The Sparsholt Affair

The Sparsholt Affair

eBook - 2017
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"From the internationally acclaimed winner of the Man Booker Prize, a masterly new novel that spans seven transformative decades in England--from the 1940s to the present--as it plumbs the richly complex relationships of a remarkable family. In 1940, David Sparsholt arrives at Oxford to study engineering, though his sights are set on joining the Royal Air Force. Handsome, athletic, charismatic, he is unaware of his effect on others--especially on Evert Dax, the lonely son of a celebrated novelist who is destined to become a writer himself. With the world at war, and the Blitz raging in London, Oxford nevertheless exists at a strange remove: a place of fleeting beauty--and secret liaisons. A friendship develops between these two young men that will have unexpected consequences as the novel unfolds. Alan Hollinghurst's new novel explores the legacy of David Sparsholt across three generations, on friends and family alike; we experience through its characters changes in taste, morality, and private life in a sequence of vividly rendered episodes: a Sparsholt holiday in Cornwall; eccentric social gatherings at the Dax family home; the adventures of David's son Johnny, a painter in 1970s London; the push and pull in a group of friends brought together by art, literature, and love. And evoking the increasing openness of gay life, The Sparsholt Affair becomes a meditation on human transience, even as it poignantly expresses the longing for permanence and continuity."-- Provided by publisher.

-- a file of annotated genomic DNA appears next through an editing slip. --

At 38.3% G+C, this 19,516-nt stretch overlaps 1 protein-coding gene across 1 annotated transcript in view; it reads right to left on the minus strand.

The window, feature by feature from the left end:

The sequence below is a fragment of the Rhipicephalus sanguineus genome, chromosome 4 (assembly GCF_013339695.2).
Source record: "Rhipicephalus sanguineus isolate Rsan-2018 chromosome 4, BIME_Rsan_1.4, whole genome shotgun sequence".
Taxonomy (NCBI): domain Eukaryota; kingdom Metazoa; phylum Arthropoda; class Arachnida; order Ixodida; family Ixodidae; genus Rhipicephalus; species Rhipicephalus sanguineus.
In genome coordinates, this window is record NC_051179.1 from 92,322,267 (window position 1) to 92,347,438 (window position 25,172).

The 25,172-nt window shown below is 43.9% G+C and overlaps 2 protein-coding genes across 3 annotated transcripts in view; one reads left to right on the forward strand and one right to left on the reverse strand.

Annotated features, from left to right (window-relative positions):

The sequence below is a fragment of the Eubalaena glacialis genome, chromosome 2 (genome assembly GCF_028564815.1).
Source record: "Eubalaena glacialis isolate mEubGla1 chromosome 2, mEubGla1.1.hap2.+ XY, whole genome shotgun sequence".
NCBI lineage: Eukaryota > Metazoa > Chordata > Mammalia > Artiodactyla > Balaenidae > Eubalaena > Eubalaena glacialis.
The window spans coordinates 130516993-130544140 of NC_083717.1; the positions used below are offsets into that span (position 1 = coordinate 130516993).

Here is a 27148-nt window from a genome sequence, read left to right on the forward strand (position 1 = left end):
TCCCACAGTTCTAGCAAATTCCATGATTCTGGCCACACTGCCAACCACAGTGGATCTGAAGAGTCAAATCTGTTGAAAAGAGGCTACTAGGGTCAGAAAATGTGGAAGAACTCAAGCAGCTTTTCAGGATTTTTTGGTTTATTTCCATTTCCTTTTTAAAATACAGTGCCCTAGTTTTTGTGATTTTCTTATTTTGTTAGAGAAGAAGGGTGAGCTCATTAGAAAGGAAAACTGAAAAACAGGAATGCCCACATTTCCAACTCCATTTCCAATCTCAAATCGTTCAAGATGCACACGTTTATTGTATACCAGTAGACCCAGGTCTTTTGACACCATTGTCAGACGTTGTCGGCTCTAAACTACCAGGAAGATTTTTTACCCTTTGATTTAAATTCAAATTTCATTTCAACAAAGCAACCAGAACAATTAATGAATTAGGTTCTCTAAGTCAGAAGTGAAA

"A multi-generational story of fathers and sons during the second half of the twentieth century in England"-- Provided by publisher.
Publisher: New York : Alfred A. Knopf, 2017
Edition: First United States edition
ISBN: 9781101874585
Branch Call Number: E-BOOK
Characteristics: 1 online resource

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Jan 10, 2020